the existence of actual knowledge is determined by a wholly subjective
standard, whereas the existence of red flag awareness is determined by a
two-pronged inquiry with subjective and objective components: “whether the
provider was subjectively aware of facts that would have made the specific
infringement objectively obvious to a reasonable person.”
This position is well supported by the legislative history.
Though the appellate court
substantially agreed with the district court on the proper interpretation of
the red flag provision, it disagreed with the district court’s application of
that provision to the facts of the case, at least at the summary judgment
stage. The court pointed to several internal e-mails which indicated that
YouTube’s proprietors had identified clips which they thought were infringing,
and had nonetheless declined to remove the clips from their site. Because a
reasonable juror could have decided that these e-mails showed either actual
knowledge or red flag awareness, the court held that the grant of summary
judgment was premature.
Importantly, the court also held
that the DMCA did not abrogate the common law doctrine of willful blindness,
and that the doctrine may therefore be used to support claims of actual
knowledge or red flag awareness. Though it is unclear how successful this claim
will be on remand, the court’s willingness to apply willful blindness in a DMCA
case is notable, as it reinvigorates a debate between the Ninth and Seventh
Circuits that was left unresolved by the Supreme Court’s Grokster decision.
Financial Benefit/Right and
Ability to Control
Creating a split with the Ninth
the Second Circuit reversed the district court’s holding that a service
provider cannot exercise the right and ability to control infringing activity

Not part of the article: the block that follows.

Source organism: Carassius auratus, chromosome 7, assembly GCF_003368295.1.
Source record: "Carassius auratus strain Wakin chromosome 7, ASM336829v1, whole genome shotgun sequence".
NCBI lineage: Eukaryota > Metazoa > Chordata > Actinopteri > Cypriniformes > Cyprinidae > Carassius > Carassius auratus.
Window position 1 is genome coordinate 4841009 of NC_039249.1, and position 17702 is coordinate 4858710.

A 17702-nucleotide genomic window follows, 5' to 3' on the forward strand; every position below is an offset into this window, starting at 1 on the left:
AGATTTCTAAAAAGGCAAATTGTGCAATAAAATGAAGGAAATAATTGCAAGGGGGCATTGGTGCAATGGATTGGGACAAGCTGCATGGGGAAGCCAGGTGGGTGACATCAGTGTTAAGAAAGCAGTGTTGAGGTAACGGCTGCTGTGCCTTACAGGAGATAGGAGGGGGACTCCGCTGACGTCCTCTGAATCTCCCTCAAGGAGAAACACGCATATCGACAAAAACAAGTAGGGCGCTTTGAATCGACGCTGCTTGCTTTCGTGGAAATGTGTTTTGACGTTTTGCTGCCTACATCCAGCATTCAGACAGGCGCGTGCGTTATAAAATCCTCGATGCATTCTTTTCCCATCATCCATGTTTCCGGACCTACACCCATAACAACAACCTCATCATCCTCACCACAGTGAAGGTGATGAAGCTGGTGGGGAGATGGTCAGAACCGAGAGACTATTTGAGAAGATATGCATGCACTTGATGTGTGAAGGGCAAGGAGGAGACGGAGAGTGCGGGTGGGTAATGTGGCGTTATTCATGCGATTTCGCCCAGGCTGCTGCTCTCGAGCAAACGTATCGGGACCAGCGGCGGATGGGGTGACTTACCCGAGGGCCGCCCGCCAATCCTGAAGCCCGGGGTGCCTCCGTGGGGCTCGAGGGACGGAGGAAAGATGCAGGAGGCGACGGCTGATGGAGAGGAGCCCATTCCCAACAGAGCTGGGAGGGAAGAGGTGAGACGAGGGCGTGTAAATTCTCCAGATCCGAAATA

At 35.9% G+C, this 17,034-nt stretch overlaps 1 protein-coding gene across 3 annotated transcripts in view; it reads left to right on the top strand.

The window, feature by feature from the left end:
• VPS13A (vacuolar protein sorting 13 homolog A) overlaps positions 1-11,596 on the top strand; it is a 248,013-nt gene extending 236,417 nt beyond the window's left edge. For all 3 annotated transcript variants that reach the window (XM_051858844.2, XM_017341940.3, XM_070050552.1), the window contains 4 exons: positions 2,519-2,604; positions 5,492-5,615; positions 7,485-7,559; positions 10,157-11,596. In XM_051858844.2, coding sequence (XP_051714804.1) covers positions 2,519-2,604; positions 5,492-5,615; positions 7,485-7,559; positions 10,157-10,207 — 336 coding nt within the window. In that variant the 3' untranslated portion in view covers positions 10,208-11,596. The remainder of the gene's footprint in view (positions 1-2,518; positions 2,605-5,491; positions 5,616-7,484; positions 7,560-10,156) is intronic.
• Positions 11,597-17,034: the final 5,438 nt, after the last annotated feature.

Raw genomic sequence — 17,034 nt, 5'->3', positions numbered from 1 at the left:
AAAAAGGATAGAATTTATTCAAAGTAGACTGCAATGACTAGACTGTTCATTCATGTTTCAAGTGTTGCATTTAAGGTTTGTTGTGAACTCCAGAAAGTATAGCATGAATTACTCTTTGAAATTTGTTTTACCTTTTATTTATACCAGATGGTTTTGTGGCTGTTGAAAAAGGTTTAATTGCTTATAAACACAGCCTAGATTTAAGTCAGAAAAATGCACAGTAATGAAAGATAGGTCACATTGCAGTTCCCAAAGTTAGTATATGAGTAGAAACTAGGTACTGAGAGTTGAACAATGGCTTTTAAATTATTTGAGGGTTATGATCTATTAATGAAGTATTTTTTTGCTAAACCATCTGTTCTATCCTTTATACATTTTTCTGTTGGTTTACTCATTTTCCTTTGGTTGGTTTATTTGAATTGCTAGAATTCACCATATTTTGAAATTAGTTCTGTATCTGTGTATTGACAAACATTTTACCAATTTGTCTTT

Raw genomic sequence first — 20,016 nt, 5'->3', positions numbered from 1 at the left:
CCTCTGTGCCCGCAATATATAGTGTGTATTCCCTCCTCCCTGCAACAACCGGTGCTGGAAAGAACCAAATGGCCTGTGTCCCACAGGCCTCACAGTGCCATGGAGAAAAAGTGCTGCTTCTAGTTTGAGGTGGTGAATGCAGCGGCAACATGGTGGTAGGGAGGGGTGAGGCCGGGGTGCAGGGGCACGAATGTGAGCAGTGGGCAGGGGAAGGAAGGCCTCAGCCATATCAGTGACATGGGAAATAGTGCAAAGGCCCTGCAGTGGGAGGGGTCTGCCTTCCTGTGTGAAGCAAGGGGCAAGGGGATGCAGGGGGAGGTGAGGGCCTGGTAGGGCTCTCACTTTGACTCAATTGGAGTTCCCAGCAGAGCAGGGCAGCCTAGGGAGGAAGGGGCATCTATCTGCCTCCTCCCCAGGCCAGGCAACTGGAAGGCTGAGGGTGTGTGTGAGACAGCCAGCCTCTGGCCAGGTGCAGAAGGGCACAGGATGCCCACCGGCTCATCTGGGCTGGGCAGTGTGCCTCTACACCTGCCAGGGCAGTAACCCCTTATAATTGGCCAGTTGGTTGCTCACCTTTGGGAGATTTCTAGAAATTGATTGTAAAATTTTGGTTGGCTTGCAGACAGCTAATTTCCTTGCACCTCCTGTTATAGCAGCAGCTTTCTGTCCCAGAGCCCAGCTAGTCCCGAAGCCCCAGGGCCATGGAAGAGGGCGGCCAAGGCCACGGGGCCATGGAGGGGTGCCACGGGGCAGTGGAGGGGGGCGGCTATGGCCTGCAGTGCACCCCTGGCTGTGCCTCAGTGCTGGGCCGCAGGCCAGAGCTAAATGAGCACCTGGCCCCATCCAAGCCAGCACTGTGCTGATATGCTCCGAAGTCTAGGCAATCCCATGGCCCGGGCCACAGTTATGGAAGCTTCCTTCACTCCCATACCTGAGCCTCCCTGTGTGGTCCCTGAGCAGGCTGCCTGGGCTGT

if it does not have specific knowledge of that activity. This interpretation,
the court held, reads the right and ability to control requirement out of the
statute by equating it with the knowledge requirement.
The court further disagreed with Viacom’s suggested standard, which would have
made the subsection (B) requirement co-extensive with common law vicarious
infringement. Equally flawed, this interpretation would make the same factual
circumstance a requirement of the statute under the provisions that require
removal of noticed material, and a disqualifier under the right and ability to
control provision. Unfortunately, the court declined to provide its own rule,
saying only that a subsection (B) violation would “involve a service provider
exerting substantial influence on the activities of users, without
necessarily—or even frequently—acquiring knowledge of specific infringing
In my opinion, this decision is
important for four principal reasons. First, the court confirmed that
generalized knowledge that infringing activity is taking place does not suffice
to support a claim of red flag knowledge. Second, the court indicated that red
flag knowledge could be shown by internal e-mails that identify specific works.
Since, in Shelter Capital, the Ninth
Circuit suggested in a footnote that third-party notifications could constitute
plaintiffs now have two identified methods of proving knowledge under §
512(c)(1)(A)(ii). Third, the court reintroduced explicit discussion of willful
blindness into the DMCA debate. And fourth, the court strongly rebuked the
Ninth Circuit’s § 512(c)(1)(B) analysis, but declined to clearly announce its
own interpretation of that provision.